Shakespeare Sonnet 77 Analysis, Thy glass will show thee how thy beauties wear

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This is a short summary of Shakespeare sonnet 77. Continue reading for complete analysis and meaning in the modern text. For the complete list of 154 sonnets, check the collection of Shakespeare Sonnets with analysis. It is highly recommended to buy “The Monument” by Hank Whittemore, which is the best book on Shakespeare Sonnets.

Shakespeare Sonnet 77 (Original Text)

Thy glass will show thee how thy beauties wear,
Thy dial how thy precious minutes waste;
The vacant leaves thy mind’s impr’nt will bear,
And of this book this learning mayst thou taste:
The wrinkles which thy glass will truly show
Of mouthèd graves will give thee memory;
Thou by thy dial’s shady stealth mayst know
Time’s thievish progress to eternity.
Look what thy memory cannot contain,
Commit to these waste blanks, and thou shalt find
Those children nursed, delivered from thy brain,
To take a new acquaintance of thy mind.
These offices, so oft as thou wilt look,
Shall profit thee and much enrich thy book.
WIKI

Shakespeare Sonnet 77 Modern Text (Translation)

Shakespeare sonnet 77 modern text

Shakespeare Sonnet 77 Analysis

Addressing the fair lord Shakespeare says that a mirror will show how his beauty is wearing away “thy glass will show thee how thy beauties wear, “and his clock shows him that he is ageing slowly as precious minutes of his life pass by. “Thy dial how thy precious minutes waste “ The pages of the poet’s notebook though blank “The vacant leaves “will be used to record the youth’s thoughts “thy mind’s impr’nt will bear” and from that book he can learn something “this book this learning mayst thou taste”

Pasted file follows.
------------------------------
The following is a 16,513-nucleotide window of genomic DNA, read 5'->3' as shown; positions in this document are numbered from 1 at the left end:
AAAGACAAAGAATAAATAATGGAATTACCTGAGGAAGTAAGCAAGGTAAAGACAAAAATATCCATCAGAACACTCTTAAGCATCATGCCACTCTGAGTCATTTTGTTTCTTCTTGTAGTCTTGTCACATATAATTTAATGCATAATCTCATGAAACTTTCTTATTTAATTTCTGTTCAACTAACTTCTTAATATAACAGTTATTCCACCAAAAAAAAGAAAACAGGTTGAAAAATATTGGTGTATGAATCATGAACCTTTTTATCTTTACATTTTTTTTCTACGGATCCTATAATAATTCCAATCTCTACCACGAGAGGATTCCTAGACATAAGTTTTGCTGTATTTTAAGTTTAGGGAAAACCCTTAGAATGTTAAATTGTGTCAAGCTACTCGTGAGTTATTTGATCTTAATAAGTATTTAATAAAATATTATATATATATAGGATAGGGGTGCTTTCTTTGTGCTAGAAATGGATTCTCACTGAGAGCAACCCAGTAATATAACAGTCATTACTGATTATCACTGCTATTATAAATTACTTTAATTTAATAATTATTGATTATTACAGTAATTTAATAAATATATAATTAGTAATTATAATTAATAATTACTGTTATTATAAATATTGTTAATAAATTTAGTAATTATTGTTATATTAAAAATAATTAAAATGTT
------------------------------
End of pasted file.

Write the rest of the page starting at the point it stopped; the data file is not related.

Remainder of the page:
The youth’s age will be seen in wrinkles reflected by his mirror “wrinkles which thy glass will truly show” which the poet compares to as an open grave to remind the youth “Of mouthèd graves will give thee memory” how he will look as an old man and his dial “thy dial’s shady stealth mayst know” will reveal how time like a thief will advance to eternity “Time’s thievish progress to eternity”

Whatever he can’t remember from his mind, “Look what thy memory cannot contain” he should record in the poets notebook “Commit to these waste blanks” where he will find “and thou shalt find” that his thoughts will be nourished like a nursing child “Those children nursed” by his constant reflection which will become like a friend to his brain “a new acquaintance of thy mind”

By doing this every day (writing his thoughts in a book) “These offices, so oft as thou wilt look, ”the youth will benefit greatly and so will his book grow rich with the words he has written “Shall profit thee and much enrich thy book”

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